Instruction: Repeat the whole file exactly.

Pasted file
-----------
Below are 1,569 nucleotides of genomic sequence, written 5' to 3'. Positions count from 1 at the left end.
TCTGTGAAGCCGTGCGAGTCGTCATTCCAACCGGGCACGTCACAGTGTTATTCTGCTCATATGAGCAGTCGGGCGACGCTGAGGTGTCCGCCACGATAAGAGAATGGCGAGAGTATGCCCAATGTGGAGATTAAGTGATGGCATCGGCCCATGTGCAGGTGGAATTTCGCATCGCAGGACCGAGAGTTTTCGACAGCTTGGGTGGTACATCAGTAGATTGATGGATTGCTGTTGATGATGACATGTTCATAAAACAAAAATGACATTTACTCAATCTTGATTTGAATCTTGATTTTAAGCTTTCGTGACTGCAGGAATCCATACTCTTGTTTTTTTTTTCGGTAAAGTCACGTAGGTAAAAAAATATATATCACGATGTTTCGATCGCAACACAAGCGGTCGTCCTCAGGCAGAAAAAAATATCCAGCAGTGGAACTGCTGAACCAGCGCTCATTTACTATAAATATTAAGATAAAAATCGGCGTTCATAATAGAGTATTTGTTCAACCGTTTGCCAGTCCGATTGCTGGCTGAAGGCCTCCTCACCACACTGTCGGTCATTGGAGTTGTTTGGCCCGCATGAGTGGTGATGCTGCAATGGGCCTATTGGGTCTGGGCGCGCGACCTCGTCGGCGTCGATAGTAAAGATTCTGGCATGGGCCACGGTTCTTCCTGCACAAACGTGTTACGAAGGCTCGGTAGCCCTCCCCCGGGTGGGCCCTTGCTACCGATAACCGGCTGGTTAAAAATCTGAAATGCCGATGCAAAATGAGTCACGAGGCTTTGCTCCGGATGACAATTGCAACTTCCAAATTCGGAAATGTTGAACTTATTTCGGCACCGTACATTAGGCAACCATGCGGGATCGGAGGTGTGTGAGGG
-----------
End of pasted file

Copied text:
Below are 1,569 nucleotides of genomic sequence, written 5' to 3'. Positions count from 1 at the left end.
TCTGTGAAGCCGTGCGAGTCGTCATTCCAACCGGGCACGTCACAGTGTTATTCTGCTCATATGAGCAGTCGGGCGACGCTGAGGTGTCCGCCACGATAAGAGAATGGCGAGAGTATGCCCAATGTGGAGATTAAGTGATGGCATCGGCCCATGTGCAGGTGGAATTTCGCATCGCAGGACCGAGAGTTTTCGACAGCTTGGGTGGTACATCAGTAGATTGATGGATTGCTGTTGATGATGACATGTTCATAAAACAAAAATGACATTTACTCAATCTTGATTTGAATCTTGATTTTAAGCTTTCGTGACTGCAGGAATCCATACTCTTGTTTTTTTTTTCGGTAAAGTCACGTAGGTAAAAAAATATATATCACGATGTTTCGATCGCAACACAAGCGGTCGTCCTCAGGCAGAAAAAAATATCCAGCAGTGGAACTGCTGAACCAGCGCTCATTTACTATAAATATTAAGATAAAAATCGGCGTTCATAATAGAGTATTTGTTCAACCGTTTGCCAGTCCGATTGCTGGCTGAAGGCCTCCTCACCACACTGTCGGTCATTGGAGTTGTTTGGCCCGCATGAGTGGTGATGCTGCAATGGGCCTATTGGGTCTGGGCGCGCGACCTCGTCGGCGTCGATAGTAAAGATTCTGGCATGGGCCACGGTTCTTCCTGCACAAACGTGTTACGAAGGCTCGGTAGCCCTCCCCCGGGTGGGCCCTTGCTACCGATAACCGGCTGGTTAAAAATCTGAAATGCCGATGCAAAATGAGTCACGAGGCTTTGCTCCGGATGACAATTGCAACTTCCAAATTCGGAAATGTTGAACTTATTTCGGCACCGTACATTAGGCAACCATGCGGGATCGGAGGTGTGTGAGGG